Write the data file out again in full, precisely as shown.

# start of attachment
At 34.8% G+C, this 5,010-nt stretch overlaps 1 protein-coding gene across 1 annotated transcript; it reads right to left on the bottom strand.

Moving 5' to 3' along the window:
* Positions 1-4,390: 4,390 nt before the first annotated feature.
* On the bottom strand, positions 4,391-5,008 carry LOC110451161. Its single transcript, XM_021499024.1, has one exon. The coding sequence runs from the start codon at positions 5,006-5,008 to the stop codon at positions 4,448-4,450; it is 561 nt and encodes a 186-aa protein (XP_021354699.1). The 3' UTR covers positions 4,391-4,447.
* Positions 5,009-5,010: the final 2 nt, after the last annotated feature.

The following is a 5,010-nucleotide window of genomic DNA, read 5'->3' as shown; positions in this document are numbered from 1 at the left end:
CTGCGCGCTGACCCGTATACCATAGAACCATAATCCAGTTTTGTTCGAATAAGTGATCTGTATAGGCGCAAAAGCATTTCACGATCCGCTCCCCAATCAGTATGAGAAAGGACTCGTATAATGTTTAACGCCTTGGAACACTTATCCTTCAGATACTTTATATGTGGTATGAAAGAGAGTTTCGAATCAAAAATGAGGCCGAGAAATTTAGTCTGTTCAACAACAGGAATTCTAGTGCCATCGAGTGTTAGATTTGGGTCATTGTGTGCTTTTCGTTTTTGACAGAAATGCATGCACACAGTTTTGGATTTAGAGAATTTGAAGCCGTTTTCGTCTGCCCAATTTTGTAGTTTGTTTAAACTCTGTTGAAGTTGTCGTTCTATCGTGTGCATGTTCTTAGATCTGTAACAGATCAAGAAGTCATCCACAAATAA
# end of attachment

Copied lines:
At 34.8% G+C, this 5,010-nt stretch overlaps 1 protein-coding gene across 1 annotated transcript; it reads right to left on the bottom strand.

Moving 5' to 3' along the window:
* Positions 1-4,390: 4,390 nt before the first annotated feature.
* On the bottom strand, positions 4,391-5,008 carry LOC110451161. Its single transcript, XM_021499024.1, has one exon. The coding sequence runs from the start codon at positions 5,006-5,008 to the stop codon at positions 4,448-4,450; it is 561 nt and encodes a 186-aa protein (XP_021354699.1). The 3' UTR covers positions 4,391-4,447.
* Positions 5,009-5,010: the final 2 nt, after the last annotated feature.

The following is a 5,010-nucleotide window of genomic DNA, read 5'->3' as shown; positions in this document are numbered from 1 at the left end:
CTGCGCGCTGACCCGTATACCATAGAACCATAATCCAGTTTTGTTCGAATAAGTGATCTGTATAGGCGCAAAAGCATTTCACGATCCGCTCCCCAATCAGTATGAGAAAGGACTCGTATAATGTTTAACGCCTTGGAACACTTATCCTTCAGATACTTTATATGTGGTATGAAAGAGAGTTTCGAATCAAAAATGAGGCCGAGAAATTTAGTCTGTTCAACAACAGGAATTCTAGTGCCATCGAGTGTTAGATTTGGGTCATTGTGTGCTTTTCGTTTTTGACAGAAATGCATGCACACAGTTTTGGATTTAGAGAATTTGAAGCCGTTTTCGTCTGCCCAATTTTGTAGTTTGTTTAAACTCTGTTGAAGTTGTCGTTCTATCGTGTGCATGTTCTTAGATCTGTAACAGATCAAGAAGTCATCCACAAATAA